Set in Stone
WORDS BY KATHRYN JOHNSON PHOTOS BY KATHERINE IVES PHOTOGRAPHY
Love of local might be my favorite part of the culture at Caesarstone. The Israeli headquartered quartz manufacturing company opened their third manufacturing plant at the Belfast Commerce Center in Richmond Hill in 2015. Their intentions similar to most…to grow their footprint, maximize profits, and to enhance their mission and values— which are set in stone.
In 1987, Caesarstone pioneered the quartz countertop. Raw quartz is abundant in nature—common like sand and hard like steel—offering a durability like no other in the surface industry, advantages unattainable with marble, granite and things of the like. Using patented technology and desire for innovative design, Caesarstone grew quickly, attracting high-end interior designers around the world. Growing demand in the US made opening a manufacturing facility to expedite product-to-market a necessity, thus leading to the 2015 expansion. Today, Caesarstone has four manufacturing facilities in the US, India and Israel and they sell to 55 different countries globally.
Yossi Binyamin, local Plant Manager, took me on a tour of the manufacturing facility recently. He showed me every nook and cranny of the plant, explaining the steps of production as we walked and introducing me to the people behind the scenes. The goals, machinery, future expansion budgets, replacement parts, finished product, logistical patterns, obviously very expansive, expensive, immensely complicated, but fascinating no doubt. But even more so impressive and unexpectedly obvious was the execution of the company’s four core values. “It’s the Caesarstone way,” Yossi explains pointing to the words painted on interior walls for all to see: Winning Spirit, People First, Accountability, and Innovation.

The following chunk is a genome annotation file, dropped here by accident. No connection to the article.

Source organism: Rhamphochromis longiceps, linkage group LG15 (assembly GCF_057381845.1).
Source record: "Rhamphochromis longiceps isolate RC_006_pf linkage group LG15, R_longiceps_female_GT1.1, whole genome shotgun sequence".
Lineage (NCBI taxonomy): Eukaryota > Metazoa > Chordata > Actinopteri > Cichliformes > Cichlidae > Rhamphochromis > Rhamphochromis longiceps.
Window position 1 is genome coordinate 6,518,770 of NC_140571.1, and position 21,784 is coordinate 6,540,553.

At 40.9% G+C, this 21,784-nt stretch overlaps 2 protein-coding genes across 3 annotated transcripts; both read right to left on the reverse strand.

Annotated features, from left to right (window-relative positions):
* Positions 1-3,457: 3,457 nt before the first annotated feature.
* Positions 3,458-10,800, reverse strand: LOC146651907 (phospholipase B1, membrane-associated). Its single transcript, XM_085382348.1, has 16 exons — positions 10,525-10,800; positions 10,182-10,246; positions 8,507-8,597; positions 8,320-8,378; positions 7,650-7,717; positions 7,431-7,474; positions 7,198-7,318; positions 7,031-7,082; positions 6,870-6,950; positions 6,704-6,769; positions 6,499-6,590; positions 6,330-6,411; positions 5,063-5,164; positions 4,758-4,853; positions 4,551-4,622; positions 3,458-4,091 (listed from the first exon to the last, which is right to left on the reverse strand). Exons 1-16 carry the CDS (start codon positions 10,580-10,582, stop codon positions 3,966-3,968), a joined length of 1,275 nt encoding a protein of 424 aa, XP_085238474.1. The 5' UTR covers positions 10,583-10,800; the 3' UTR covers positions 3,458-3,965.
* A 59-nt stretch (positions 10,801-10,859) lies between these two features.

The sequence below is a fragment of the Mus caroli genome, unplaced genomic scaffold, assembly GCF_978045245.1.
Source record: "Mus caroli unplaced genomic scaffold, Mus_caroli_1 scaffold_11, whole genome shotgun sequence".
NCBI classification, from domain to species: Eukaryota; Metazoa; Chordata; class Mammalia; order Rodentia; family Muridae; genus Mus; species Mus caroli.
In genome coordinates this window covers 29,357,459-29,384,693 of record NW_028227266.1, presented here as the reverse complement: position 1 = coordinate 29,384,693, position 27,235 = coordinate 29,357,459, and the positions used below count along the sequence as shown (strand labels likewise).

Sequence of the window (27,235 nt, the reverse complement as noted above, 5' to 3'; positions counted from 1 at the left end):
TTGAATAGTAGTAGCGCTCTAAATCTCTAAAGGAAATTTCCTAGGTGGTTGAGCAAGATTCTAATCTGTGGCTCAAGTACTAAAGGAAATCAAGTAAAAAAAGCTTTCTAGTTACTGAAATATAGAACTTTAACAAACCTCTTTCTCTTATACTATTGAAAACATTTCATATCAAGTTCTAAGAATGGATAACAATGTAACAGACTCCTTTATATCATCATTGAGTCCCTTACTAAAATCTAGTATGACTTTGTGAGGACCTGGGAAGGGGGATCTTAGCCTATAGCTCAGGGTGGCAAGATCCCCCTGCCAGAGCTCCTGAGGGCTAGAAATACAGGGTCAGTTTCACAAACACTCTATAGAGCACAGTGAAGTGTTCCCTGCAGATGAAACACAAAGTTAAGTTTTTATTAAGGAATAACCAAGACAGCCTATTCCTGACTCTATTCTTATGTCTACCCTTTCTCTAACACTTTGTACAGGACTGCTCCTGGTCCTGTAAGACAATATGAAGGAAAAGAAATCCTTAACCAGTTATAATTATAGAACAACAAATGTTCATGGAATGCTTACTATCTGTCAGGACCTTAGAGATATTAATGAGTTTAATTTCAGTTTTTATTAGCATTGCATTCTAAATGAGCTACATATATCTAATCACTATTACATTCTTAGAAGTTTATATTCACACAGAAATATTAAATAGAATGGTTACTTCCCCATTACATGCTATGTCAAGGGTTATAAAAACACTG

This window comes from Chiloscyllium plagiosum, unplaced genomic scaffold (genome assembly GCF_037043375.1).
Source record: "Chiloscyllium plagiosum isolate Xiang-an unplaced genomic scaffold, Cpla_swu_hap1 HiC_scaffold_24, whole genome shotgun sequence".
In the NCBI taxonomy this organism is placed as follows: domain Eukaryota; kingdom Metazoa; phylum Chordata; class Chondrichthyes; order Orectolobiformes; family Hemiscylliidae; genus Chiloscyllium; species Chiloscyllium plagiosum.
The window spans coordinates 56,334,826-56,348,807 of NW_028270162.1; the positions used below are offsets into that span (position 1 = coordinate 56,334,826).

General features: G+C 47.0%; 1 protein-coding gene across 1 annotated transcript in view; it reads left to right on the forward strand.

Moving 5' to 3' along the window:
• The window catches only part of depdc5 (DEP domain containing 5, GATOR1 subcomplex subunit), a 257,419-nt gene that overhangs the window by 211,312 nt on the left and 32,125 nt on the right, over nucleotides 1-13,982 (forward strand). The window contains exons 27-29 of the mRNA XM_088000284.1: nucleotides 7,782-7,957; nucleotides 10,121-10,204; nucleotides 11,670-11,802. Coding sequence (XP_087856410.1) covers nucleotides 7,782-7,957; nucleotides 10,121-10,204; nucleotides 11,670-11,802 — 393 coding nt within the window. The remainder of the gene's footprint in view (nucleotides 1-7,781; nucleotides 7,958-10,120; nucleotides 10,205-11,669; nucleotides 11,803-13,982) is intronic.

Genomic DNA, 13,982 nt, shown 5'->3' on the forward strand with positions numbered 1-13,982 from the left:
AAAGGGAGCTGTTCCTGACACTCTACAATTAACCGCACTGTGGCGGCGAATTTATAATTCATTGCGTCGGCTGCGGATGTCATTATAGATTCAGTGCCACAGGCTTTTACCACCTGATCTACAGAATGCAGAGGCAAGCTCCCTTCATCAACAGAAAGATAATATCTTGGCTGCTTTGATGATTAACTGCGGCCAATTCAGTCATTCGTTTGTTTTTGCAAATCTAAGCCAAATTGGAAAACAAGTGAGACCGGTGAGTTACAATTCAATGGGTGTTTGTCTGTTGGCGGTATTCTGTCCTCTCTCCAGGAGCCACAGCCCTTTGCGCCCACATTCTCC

Yossi relates the manufacturing process to that of baking a cake. Slabs are mixed, poured, molded, and then baked to perfection. Extensive research led Caesarstone to learn that many of the ingredients needed in their process could be locally sourced instead of being imported, the trickle down effect creating more American jobs and sustainability— another win for the company’s success story on American soil. Quality control at Caesarstone requires a keen eye. Every stone is assessed for color consistency and pattern perfection, any deviation (most not even recognizable to the naked eye) results in the slab being labeled imperfect and not for market. These stones are moved to a yard onsite, many are shipped to markets seeking a lower grade stone. “Our collection of perfectly imperfect stones is impressive,” says Allen English, Associate Supply Chain Manager. I could not agree more. “We decided to explore an opportunity for locals to access Caesarstone. Our new outlet program allows you to buy directly from our yard.” My kitchen and bathroom just saw a surface renovation thanks to this program! The stone I chose had an imperfect edge easily cut off by local fabricators, Surface Setters.
More impressive than what leaves the manufacturing plant by truck, rail or sea though is the people and the culture being shared inside. How a simple grain of sand has brought two worlds together to learn from each other and grow in a mutually beneficial way is as beautiful a story as the stones made there. Yossi says the initial concerns of being a part of the community are no longer concerning. “Richmond Hill has been good for us, and there is so much more to come.” They, too, love local; they are embracing it as a lifestyle, and giving back in so many ways. I am proud to have them in my home. Made in the USA. Made in Richmond Hill. Just think, a world-renowned product and culture growing within our community and using local people to do it.